The All-Nighter, in the words of someone who survived it
A veteran speaks
The student population can be divided into two groups: those who pull all-nighters, and those who don’t. In my view, society was built by and for the latter, an upper echelon of high functioning people who have their lives together. With bodies finely tuned like microchips, they get up at the crack of dawn, lead full and productive lives, and then tuck themselves back into bed, their work done and their woes forgotten by 11pm every night. If that’s you, fantastic. Good for you.
However, I am not one of these people, and this is not one of those stories. As a bottom-dweller with much to share about the dumpster fire of my undergraduate life, this is my experience with the all-nighter.
The concept was foreign to me in high school. That all changed when I got to Cambridge, where it took a grand total of five days for me to pull my first all-nighter. The countdown had effectively begun from the moment I walked away from my hungover matriculation picture. Having wholly underestimated my reading list, I found myself face to face with a page of cases to read for the next day’s supervision. Never in my life had things come this close to the wire – if I didn’t get it done that night, a funeral procession would be making its way down Trumpington Street the next day instead of me. So I bit the bullet and stayed up. All night. There's nothing quite like your first all-nighter; without so much as a nap, I steered my ship from one day to the next with no jump cut, no scene change, no audience intermission.
Little did I know, I was doomed to repeat this cycle. The following is a trajectory of my All-Nighter™ developed over tens of trials.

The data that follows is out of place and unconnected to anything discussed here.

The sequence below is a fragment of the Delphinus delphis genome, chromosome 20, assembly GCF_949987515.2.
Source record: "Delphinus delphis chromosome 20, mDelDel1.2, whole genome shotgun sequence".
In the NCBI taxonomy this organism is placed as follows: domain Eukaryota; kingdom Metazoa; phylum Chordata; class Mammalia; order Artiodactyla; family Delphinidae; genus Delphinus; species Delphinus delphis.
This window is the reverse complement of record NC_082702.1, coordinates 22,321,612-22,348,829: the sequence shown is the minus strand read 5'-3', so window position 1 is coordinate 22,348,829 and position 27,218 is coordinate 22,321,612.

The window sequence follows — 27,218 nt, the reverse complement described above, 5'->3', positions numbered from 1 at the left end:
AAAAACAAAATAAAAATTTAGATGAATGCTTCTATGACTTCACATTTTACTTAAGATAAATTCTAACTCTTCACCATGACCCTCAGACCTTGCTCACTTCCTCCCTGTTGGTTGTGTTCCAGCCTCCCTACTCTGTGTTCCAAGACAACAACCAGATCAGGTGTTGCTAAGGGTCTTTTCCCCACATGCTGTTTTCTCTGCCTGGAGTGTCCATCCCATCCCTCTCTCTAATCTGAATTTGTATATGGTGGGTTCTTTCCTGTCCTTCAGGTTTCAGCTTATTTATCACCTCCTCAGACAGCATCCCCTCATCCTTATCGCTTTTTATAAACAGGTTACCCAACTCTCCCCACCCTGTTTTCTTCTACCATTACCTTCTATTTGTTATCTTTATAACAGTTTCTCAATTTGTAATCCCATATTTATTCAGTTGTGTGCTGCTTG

9.00pm – The realisation that I've left everything too late and the only resort is sustained blunt force labour sets in. Luckily, the fact that time is still in the single digits deludes me into believing time is infinite. “I’ve got all night,” I think, “I can pull this off.”
10.00pm – It’s been an hour since I've started working. I have covered about three pages of the textbook but it’s all good, I'm still getting into the zone.
12.00am – Hey ho, it's the day of the supervision! But if I haven't actually slept, it's not really the next day yet.
12.30am – *I yawn so hard that I get fatigue-tears all over my glasses and they mist up.*
1.00am – I've had about 11 Jaffa Cakes but am still hungry (spoiler: it’s the void that’s started to open up inside me). My friends are starting to go offline and the list of Actives on Messenger is dwindling. I'm identifying a lot with lone survivor Will Smith in I Am Legend right now.
2.00am – More than half the supo sheet still remains, and the well of hope has run bone dry. Life Is Suffering and this Piano Music for Studying playlist is what they’ll play at my funeral.
3.30am – I find a fellow degenerate soldier in my war against the night. We establish a Night's Watch system wherein she installs herself in my bed so that I can't get in.
5.00am – The birds are singing. The only thing stopping me from shooting them out of the sky is the college no-rifle policy.
6.30am – At this point my energies are focused less on productivity and more on staying alive. I have now ditched the coffee press and am resorting to rubbing Illy Dark Roast granules into my gums for uninhibited access to caffeine. There is officially no point in sleeping now because of how soon I have to wake up again.
9.00am – The day has officially begun. I slap on some makeup and drape clothing onto my rotting corpse. If I nod, smile, and make enough eye contact with my supervisor, I might actually get away with my first supervision as a dead person (I did).
So what’s the lesson here? Plan your life out better to avoid a sequence of events like this? Exercise self discipline and conform to a healthy, conventional social timeline? Definitely not; you’re much too tired for that. Rinse and repeat.
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